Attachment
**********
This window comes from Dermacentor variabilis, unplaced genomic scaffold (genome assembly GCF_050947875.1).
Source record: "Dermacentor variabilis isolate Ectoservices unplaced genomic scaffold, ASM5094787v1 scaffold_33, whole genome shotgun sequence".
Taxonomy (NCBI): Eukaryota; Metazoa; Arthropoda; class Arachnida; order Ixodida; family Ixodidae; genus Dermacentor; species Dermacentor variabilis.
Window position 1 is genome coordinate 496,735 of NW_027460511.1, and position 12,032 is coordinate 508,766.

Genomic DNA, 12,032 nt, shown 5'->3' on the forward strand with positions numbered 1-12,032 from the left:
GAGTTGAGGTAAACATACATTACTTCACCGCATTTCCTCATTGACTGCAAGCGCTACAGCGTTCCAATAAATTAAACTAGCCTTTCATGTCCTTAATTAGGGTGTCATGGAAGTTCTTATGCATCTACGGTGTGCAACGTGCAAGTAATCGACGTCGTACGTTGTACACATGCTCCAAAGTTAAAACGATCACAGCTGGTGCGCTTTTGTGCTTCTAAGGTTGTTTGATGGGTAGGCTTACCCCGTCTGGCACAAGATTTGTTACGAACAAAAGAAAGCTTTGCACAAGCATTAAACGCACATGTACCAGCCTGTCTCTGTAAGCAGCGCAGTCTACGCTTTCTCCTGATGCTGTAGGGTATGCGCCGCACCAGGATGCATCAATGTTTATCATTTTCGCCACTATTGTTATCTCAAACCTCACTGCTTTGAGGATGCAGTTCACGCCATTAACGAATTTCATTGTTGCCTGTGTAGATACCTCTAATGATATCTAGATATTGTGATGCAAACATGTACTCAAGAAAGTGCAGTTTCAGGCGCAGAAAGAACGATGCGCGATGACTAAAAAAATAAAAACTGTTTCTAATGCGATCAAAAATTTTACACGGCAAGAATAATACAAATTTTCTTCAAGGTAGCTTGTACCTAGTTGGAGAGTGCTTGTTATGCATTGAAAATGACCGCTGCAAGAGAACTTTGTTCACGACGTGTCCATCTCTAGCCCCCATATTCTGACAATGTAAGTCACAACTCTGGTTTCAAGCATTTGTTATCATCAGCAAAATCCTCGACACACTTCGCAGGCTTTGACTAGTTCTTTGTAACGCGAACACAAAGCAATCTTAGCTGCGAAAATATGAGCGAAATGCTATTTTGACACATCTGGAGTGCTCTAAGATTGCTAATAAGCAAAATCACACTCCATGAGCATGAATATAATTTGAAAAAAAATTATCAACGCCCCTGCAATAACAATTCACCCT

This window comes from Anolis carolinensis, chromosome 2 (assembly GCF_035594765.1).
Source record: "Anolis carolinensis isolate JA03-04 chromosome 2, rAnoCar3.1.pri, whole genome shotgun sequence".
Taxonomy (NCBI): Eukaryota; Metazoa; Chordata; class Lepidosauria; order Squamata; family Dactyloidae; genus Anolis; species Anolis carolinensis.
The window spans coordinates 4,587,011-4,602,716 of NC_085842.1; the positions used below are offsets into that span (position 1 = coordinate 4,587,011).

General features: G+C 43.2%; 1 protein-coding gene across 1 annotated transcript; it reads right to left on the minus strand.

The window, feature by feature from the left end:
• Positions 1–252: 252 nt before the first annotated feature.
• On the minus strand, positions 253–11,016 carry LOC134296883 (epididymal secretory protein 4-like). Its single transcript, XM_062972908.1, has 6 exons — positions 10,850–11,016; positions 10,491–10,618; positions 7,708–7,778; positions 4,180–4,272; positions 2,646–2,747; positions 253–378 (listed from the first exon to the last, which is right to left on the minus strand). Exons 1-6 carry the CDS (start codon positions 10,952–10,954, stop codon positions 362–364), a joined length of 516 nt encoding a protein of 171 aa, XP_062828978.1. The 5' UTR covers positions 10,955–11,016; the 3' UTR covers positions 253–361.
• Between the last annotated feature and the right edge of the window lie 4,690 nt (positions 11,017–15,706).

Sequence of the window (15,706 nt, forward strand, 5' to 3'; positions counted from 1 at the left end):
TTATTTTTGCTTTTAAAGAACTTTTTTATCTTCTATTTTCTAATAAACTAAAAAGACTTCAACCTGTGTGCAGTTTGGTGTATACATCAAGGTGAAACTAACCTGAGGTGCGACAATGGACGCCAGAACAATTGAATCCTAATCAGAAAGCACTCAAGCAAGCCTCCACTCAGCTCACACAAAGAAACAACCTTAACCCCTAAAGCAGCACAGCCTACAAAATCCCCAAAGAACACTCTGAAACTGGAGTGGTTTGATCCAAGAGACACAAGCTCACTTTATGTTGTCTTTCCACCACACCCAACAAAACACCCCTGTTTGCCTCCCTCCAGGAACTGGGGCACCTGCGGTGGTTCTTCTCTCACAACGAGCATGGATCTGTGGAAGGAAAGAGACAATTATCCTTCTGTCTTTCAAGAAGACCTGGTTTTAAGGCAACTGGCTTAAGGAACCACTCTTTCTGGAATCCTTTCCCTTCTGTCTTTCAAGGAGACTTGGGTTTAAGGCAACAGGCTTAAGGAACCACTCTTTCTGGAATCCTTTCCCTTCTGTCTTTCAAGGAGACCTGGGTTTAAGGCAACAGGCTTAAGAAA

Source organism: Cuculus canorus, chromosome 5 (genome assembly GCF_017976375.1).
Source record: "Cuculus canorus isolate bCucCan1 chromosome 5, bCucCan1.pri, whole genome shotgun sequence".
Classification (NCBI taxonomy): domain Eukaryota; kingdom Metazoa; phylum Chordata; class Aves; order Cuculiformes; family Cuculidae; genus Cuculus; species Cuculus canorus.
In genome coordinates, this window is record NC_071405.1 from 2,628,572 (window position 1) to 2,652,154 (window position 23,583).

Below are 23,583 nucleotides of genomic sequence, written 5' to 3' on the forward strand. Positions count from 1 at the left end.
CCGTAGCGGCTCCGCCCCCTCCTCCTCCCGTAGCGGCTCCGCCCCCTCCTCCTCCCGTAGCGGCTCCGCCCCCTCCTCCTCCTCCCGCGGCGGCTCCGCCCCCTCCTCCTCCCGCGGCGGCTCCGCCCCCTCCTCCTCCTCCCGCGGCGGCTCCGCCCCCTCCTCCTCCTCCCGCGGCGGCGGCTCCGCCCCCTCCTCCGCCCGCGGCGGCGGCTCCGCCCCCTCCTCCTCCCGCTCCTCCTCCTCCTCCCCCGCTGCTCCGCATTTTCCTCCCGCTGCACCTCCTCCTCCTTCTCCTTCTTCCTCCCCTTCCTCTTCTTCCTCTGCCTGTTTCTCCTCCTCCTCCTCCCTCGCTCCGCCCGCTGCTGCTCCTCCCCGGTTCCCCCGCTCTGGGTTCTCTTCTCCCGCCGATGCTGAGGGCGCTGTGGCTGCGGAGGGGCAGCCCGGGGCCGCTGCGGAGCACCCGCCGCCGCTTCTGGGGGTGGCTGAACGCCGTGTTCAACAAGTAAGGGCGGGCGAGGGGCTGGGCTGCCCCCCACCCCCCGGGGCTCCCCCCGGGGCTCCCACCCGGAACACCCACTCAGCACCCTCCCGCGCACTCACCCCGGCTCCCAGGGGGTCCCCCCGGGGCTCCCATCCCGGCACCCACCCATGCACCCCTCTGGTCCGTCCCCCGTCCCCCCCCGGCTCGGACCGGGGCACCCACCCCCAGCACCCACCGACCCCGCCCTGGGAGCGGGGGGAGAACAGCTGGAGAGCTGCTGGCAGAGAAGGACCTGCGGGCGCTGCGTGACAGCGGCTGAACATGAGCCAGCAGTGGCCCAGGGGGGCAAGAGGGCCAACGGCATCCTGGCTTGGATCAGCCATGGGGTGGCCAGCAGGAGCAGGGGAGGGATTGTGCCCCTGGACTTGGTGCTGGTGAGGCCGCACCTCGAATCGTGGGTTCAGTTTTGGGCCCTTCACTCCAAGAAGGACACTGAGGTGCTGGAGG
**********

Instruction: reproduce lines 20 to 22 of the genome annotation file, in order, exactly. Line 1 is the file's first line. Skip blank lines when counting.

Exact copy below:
Classification (NCBI taxonomy): domain Eukaryota; kingdom Metazoa; phylum Chordata; class Aves; order Cuculiformes; family Cuculidae; genus Cuculus; species Cuculus canorus.
In genome coordinates, this window is record NC_071405.1 from 2,628,572 (window position 1) to 2,652,154 (window position 23,583).

Below are 23,583 nucleotides of genomic sequence, written 5' to 3' on the forward strand. Positions count from 1 at the left end.